Last year, I put together a syllabus on Resisting Caste & made a conscious decision to leave out all research-based essays, those serious, intellectual, Savarna- academic ones that play Word-Olympics with caste, those that are written in such complicated language, that even caste will begin to feel like it exists only in theory. No wonder people continue to think that caste isn’t alive anymore.

I put in experience, thoughts, dilemmas, insecurities, fear, love & decided that theory will come nowhere near my classroom. But I forgot that at a certain point in their lives, students are made to feel that if they don’t know theory, they are the Jon Snows of English academia. What to do then? How to teach? 

Ambedkar approached a lot of what he wrote on caste with the seriousness & precision of a scientist even though he had lived experience to begin with. But he knew that for his work to be taken seriously, he was going to need something stronger than experience, something that can shut people up. Merit. Scholarship. Poetry. There is a reason why I can read his works like they were love letters. Because he wrote with the passion of a poet.

Nothing is as powerful as a Dalit child reading Ambedkar for the first time. It fills her body with an energy that is both thirsty and insatiable. Like a desire to finally start living.

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Categories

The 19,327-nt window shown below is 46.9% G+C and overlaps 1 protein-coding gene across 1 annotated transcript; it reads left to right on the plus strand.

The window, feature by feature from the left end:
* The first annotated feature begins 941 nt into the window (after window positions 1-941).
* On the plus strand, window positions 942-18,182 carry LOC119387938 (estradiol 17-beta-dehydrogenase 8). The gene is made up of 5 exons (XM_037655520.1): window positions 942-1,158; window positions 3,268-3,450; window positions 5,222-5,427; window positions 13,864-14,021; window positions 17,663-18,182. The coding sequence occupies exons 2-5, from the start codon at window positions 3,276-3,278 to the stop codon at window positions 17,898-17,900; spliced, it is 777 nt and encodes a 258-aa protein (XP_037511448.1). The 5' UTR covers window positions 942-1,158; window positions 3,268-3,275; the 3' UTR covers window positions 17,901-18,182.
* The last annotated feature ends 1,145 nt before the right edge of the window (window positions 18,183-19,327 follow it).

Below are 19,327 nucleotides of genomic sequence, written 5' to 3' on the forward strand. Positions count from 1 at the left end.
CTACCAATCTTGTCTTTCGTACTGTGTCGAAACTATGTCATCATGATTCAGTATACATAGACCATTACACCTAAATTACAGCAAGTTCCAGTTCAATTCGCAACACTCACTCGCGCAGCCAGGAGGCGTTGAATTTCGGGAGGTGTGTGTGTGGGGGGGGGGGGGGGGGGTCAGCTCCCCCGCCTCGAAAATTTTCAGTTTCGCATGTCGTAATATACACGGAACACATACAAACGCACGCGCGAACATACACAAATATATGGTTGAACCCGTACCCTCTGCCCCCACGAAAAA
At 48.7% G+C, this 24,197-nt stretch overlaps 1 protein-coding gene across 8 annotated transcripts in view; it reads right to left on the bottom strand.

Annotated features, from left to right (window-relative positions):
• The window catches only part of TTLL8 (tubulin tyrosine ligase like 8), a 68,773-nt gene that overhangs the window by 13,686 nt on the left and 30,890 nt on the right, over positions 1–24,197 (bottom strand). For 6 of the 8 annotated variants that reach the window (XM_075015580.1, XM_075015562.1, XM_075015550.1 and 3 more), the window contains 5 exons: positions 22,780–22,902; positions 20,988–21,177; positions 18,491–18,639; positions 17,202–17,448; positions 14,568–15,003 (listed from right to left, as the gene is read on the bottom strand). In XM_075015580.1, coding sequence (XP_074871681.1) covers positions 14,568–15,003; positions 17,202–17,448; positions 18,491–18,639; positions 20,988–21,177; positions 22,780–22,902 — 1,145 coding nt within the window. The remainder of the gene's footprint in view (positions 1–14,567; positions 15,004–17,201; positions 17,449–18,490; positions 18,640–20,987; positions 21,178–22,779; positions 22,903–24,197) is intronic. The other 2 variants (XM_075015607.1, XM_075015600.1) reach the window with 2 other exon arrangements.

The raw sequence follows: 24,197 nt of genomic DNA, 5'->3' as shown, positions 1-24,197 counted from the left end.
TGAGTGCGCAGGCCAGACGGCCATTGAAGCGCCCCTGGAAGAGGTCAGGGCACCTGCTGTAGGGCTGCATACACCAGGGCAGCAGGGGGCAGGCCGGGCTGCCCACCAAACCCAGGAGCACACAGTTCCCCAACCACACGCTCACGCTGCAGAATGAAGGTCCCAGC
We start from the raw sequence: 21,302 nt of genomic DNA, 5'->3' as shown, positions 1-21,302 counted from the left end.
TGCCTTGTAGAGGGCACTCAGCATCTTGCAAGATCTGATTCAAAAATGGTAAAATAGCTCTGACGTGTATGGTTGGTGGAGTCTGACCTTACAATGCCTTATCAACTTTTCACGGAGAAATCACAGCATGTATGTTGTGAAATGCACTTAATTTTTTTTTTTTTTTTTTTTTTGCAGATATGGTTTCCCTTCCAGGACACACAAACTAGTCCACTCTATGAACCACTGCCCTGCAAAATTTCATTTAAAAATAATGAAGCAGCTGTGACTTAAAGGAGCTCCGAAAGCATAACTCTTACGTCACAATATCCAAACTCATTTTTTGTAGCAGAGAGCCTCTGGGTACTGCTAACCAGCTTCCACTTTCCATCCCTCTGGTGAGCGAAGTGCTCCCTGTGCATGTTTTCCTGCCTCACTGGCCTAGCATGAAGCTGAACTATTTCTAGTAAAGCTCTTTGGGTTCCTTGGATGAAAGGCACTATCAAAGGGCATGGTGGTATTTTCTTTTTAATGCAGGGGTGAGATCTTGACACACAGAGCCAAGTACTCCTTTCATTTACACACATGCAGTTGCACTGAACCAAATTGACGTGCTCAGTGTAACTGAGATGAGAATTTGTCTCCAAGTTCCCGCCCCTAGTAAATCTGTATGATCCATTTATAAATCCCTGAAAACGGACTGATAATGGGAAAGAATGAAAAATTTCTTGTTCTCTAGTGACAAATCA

Caste Food

E for Egg

Egg

In the beginning of the Yugoslavian film Ko To Tamo Peva, a man in a bowler hat pokes an egg with a nail – making a tiny hole, & then sucks it all from the other end. There is no way to find out if the other end is poked too. It’s a technique that treats an egg like the secret it actually is. Pa would do this too – his choice of weapon was always the needle – a secret in itself. 

Sometimes secrets need to be cracked open on the sturdy edges of pans or broken open with knives, spoons, & forks. They need to fall with a plop leaving you no time to marvel at that sound because it’s already broken into whispers. Other times, secrets need to be nudged gently into revealing themselves. You knock on them gently at first. Consent, fucker. I know men who handle the egg delicately like it’s the only egg in the world. I know women who stand over hissing pans and throw in onions, tomatoes, coriander, chilies – leaving no room for conversation, much less secrets.